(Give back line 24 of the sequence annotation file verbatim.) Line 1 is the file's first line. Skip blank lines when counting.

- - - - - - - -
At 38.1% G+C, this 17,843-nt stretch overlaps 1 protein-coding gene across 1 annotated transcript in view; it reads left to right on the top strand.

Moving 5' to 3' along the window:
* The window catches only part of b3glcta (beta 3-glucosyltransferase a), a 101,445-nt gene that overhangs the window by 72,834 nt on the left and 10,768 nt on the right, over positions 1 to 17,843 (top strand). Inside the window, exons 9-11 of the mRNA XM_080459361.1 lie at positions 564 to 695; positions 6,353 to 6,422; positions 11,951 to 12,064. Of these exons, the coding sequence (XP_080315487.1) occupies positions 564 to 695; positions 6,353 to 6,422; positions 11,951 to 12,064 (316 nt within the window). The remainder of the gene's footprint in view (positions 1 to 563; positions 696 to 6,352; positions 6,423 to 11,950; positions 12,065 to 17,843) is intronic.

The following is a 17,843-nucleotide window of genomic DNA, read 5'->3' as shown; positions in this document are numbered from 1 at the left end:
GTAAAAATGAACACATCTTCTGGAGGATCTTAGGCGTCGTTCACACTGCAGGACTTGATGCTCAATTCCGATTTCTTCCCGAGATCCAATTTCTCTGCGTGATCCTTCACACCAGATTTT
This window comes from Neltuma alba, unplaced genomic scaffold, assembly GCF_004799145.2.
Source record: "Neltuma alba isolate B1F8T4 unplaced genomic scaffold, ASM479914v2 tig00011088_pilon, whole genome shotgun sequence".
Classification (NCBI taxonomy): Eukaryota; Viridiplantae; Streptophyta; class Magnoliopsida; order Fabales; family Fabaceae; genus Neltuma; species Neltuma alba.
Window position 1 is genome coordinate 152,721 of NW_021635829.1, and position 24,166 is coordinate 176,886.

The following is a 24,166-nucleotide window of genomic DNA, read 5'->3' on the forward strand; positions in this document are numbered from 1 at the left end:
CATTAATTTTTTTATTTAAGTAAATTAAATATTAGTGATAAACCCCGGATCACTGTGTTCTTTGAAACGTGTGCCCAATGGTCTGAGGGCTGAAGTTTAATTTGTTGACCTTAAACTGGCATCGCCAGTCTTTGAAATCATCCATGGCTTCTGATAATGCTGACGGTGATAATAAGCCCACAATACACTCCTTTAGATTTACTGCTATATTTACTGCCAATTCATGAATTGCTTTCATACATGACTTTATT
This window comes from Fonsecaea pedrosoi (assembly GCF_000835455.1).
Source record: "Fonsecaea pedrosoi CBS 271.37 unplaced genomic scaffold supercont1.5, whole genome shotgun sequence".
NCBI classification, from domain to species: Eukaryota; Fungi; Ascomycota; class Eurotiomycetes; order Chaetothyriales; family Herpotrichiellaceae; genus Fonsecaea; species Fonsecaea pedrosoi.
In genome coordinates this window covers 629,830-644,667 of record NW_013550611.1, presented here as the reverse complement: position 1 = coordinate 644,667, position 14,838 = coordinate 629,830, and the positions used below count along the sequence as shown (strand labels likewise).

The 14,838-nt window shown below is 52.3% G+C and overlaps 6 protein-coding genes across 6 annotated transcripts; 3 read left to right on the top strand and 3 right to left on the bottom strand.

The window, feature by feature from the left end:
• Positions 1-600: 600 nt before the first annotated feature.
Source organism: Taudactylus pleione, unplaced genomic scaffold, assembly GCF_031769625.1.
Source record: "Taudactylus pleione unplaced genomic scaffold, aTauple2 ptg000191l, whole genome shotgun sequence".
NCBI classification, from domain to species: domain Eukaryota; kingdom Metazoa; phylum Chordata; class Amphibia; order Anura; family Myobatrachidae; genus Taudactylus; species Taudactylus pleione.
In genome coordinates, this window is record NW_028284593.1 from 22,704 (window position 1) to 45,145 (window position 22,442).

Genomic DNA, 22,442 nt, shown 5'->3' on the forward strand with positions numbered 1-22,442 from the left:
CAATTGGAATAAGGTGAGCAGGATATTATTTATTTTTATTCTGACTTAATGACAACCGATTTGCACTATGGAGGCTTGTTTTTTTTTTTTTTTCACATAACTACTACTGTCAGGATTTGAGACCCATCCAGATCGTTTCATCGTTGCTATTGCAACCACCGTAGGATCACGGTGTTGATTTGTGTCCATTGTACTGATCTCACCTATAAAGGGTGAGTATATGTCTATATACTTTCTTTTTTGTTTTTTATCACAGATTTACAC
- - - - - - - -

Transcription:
CAATTGGAATAAGGTGAGCAGGATATTATTTATTTTTATTCTGACTTAATGACAACCGATTTGCACTATGGAGGCTTGTTTTTTTTTTTTTTTCACATAACTACTACTGTCAGGATTTGAGACCCATCCAGATCGTTTCATCGTTGCTATTGCAACCACCGTAGGATCACGGTGTTGATTTGTGTCCATTGTACTGATCTCACCTATAAAGGGTGAGTATATGTCTATATACTTTCTTTTTTGTTTTTTATCACAGATTTACAC